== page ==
- The need to obtain sufficient appropriate audit evidence to support the audit opinion;
- The use of materiality to focus the auditor’s efforts and to evaluate misstatements; and
- Using the audit risk model, i.e., applying the concepts of inherent risk, control risk and detection risk.
As such, the ED-ISA for LCE would have the same overall objectives of an audit for the auditor, as well as the same inherent limitations as a full ISA audit. Therefore, to develop a standard that will achieve reasonable assurance, the IAASB has used the requirements in the ISAs as the basis for the requirements within the ED-ISA for LCE. This was accomplished by replicating and adapting requirements from the ISAs that are considered core to an audit, for the nature and circumstances of less complex entities as contemplated by the proposed standard. Audit procedures that are not relevant to an LCE, as contemplated by the proposed standard (e.g., procedures specific to listed entities), are not included within ED-ISA for LCE.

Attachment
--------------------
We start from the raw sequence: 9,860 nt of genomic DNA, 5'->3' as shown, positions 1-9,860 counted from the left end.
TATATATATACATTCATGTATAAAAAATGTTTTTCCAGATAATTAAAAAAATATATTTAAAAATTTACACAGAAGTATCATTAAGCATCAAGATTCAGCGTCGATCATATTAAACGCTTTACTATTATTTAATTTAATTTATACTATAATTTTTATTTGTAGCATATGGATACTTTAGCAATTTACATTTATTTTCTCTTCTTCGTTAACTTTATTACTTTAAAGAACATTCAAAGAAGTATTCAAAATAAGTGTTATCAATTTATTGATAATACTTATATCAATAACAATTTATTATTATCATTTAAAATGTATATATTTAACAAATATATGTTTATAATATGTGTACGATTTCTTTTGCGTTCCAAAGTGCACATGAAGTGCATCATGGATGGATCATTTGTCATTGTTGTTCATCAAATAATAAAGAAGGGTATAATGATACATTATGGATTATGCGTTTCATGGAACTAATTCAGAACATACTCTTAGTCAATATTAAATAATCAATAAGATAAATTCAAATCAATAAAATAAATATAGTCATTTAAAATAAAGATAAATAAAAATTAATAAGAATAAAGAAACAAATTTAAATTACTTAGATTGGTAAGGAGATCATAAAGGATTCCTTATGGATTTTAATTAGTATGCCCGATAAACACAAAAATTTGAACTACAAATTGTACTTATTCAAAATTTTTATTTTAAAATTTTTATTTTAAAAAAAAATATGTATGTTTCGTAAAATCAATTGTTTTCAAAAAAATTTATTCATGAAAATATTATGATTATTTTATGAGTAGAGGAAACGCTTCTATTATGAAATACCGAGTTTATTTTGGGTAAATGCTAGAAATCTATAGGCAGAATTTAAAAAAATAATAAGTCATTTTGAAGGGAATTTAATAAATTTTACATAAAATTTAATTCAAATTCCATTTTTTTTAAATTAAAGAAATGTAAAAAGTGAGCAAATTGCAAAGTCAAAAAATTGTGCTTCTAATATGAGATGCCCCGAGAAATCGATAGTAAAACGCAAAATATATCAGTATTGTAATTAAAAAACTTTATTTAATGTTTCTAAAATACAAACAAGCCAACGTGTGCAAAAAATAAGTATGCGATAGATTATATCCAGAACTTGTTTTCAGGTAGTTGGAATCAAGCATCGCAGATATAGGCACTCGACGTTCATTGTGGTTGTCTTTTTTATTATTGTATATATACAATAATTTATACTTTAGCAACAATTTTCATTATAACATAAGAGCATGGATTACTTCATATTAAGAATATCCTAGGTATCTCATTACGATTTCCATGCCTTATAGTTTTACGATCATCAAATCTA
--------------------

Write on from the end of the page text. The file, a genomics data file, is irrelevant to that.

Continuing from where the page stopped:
The auditor is required to comply with all relevant requirements in ED-ISA for LCE unless it is judged to be necessary to depart (and only in exceptional circumstances) to be able to achieve reasonable assurance.
The IAASB has undertaken an analysis of how the requirements in the ED-ISA for LCE ‘map’ against the equivalent ISA requirements. This mapping, includes commentary to explain any differences.
The ED-ISA for LCE has been developed on the basis that the auditor performing the engagement is a member of a firm that is subject to the IAASB’s Quality Management Standards (ISQMs), or national requirements that are at least as demanding.